Calculating Child Support With Split Custody of Children in Arizona
In Arizona like in most states, child support rises as the number of children rise. But under the Guidelines, the support for children is not double the support for one. Rather, support goes up incrementally and depends on the parenting time spent with each parent. So how do you calculate child support under the Guidelines for three children when only two are splitting time between parents? In Mitton v. Mitton, No. 1 CA-CV 15-0769FC, decided April 11, 2017, the Arizona Court of Appeals considered this issue.
Facts and Procedure
Mr. Mitton and Mrs. Mitton divorced in 2013. The couple had three children. Their daughter is currently 17 years old, and the twin sons are ten years old. The divorce decree split parenting time equally between them. It assigned Mr. Mitton child support based on that arrangement.
In 2015, the couple agreed that their daughter would live full-time with Mrs. Mitton. They needed to modify child support to reflect the change. Mrs. Mitton argued she should get more child support since she had increased parenting time. The court ordered the parties to file child support worksheets setting out their positions.
Mrs. Mitton filed two worksheets. One of the worksheets was for the daughter living full-time with her. The other was for the two boys, with parenting time divided equally. Mr. Mitton objected to this, arguing that Mrs. Mitton’s method overstated child support. He filed one child support worksheet for the three children.
The court entered a child support amount in the sum of Mr. Mitton’s worksheets. Mrs. Mitton appealed to the Arizona Court of Appeals.
Income Shares Method of Child Support
Arizona Child Support Guidelines are based on an “income shares” model. The total child support amount reflects money that would have been spent on the children had the couple remained married. Each parent pays a proportionate share.
Only one worksheet is filled in a child custody no matter how many children are involved. This case involved the issue of how to calculate child support if one child lives entirely with one parent while other kids share parenting time. Mrs. Mitton argues for two different worksheets, while Mr. Mitton argues for one.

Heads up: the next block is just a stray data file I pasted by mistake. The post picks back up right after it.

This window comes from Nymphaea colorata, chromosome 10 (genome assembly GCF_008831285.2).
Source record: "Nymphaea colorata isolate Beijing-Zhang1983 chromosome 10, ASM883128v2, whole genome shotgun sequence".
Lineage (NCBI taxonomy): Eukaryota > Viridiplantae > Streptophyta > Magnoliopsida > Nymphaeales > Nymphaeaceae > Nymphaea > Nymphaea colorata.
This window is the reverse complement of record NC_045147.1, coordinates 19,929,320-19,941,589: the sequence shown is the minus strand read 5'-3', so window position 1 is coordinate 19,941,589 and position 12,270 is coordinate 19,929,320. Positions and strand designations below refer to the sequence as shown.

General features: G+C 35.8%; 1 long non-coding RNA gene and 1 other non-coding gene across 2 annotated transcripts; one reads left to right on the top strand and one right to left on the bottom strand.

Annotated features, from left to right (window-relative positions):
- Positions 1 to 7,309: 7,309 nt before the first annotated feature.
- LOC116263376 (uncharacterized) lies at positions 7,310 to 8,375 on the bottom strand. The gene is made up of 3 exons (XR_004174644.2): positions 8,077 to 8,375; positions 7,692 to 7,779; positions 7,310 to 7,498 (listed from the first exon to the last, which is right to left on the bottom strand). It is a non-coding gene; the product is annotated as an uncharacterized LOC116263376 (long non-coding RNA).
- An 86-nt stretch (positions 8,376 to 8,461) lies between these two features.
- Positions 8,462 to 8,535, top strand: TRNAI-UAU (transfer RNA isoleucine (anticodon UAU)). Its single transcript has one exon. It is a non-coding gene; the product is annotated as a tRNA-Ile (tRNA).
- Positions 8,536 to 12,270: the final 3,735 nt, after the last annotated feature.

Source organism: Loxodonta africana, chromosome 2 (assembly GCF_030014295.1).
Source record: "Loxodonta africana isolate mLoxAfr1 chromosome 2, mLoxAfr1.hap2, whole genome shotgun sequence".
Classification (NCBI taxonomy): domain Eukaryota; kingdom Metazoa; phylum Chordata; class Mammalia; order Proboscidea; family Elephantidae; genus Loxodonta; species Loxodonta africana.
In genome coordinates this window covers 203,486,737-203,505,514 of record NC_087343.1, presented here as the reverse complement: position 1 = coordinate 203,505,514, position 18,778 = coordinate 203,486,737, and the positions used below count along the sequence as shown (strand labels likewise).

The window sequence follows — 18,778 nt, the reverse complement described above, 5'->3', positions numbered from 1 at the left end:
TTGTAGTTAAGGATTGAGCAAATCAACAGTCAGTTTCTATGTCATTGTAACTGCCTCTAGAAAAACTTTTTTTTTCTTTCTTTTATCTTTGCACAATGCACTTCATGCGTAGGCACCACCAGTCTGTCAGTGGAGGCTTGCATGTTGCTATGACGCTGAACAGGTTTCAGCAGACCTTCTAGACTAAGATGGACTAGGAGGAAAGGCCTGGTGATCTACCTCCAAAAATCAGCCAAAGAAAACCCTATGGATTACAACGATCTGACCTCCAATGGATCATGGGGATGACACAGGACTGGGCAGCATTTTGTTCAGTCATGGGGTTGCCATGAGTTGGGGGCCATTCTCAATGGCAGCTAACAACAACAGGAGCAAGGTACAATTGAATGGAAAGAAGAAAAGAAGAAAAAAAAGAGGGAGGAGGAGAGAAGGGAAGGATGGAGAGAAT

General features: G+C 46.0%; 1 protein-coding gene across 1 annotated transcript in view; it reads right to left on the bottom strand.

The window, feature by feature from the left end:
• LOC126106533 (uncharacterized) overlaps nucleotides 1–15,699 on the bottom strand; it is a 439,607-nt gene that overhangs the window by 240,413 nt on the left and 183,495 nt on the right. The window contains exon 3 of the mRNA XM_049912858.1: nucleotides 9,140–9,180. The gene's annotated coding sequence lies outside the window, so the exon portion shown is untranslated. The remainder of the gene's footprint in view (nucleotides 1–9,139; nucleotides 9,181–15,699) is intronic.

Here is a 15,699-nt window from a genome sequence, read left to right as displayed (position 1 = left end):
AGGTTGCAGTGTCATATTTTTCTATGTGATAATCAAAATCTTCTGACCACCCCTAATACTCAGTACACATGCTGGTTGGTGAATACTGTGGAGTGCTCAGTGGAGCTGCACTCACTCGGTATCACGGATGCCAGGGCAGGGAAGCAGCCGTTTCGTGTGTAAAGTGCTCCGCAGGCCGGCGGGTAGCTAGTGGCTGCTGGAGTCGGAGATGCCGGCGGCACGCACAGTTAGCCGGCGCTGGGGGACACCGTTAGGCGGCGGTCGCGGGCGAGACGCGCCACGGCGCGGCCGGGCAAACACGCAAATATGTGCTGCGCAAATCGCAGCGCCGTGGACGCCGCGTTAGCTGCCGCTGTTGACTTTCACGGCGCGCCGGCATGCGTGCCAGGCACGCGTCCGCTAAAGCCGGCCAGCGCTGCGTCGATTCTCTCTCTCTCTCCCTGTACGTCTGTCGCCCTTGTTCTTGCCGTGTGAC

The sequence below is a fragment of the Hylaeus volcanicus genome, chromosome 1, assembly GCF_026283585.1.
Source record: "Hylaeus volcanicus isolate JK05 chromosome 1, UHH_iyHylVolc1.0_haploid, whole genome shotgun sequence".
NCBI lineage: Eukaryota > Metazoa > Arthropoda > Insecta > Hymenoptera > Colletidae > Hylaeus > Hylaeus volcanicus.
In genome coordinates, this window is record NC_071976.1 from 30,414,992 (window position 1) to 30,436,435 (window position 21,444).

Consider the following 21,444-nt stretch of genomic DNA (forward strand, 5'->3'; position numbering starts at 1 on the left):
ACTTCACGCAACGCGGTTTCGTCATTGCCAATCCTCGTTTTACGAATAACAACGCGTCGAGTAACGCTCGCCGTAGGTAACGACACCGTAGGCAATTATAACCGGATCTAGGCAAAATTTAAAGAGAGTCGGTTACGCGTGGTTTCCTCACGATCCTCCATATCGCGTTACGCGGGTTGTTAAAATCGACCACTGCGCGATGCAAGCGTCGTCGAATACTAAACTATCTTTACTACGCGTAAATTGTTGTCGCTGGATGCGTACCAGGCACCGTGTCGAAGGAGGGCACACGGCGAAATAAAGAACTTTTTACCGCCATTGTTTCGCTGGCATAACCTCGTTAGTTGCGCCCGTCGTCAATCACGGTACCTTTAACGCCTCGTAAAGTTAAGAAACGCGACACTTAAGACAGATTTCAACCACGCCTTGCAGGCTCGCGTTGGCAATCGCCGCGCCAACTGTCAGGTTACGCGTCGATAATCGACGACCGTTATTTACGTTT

The Court noted that no prior Arizona cases addressed this issue. However, other states that use an “income shares” child support model have considered it. The Court reviewed decisions from Indiana, Colorado, and Maine containing similar issues.
All three jurisdictions rejected the idea of calculating child support with two worksheets. The court said, overstated the child support. It calculated one child’s support as if she were the sole child. Then it added that “single child” support amount to the sum of the other kids together.
The Court of Appeals agreed with the courts in other income shares states. It noted that child support under this model is not one set amount multiplied by the number of children. Rather, it is incremental. The amount of support rises for the second child but does not double, since some costs are not duplicated with each child.
The Court said that it was unfair to calculate one child alone and add this amount to the other worksheet. It necessarily inflated the amount due. It ordered the superior court to prepare one worksheet for the three children. It said that the court should adjust costs by determining the total amount of annual parenting time hours for each of the three children. In calculating child support, it should add up each parent’s total parenting time for all children, then divide that number by three to arrive at an average annual amount of parenting time.
The Court of Appeals vacated the lower court decision and remanded to the superior court for further proceedings consistent with this opinion.
Chris Hildebrand wrote this article to ensure everyone has access to information about family law in Arizona. Chris is a divorce and family law attorney at Hildebrand Law, PC. He has over 24 years of Arizona family law experience and has received multiple awards, including US News and World Report “Top Arizona Divorce Attorneys”, Phoenix Magazine “Top Divorce Law Firms”, and Arizona Foothills Magazine “Best of the Valley” award. He believes the policies and procedures he uses to get his clients through a divorce should all be guided by the principles of honesty, integrity, and, quite frankly, actually caring about what his clients are going through in a divorce or family law case. In short, his practice is defined by the success of his clients. He also manages all of the other attorneys at his firm to make sure the outcomes in their clients’ cases are successful as well.
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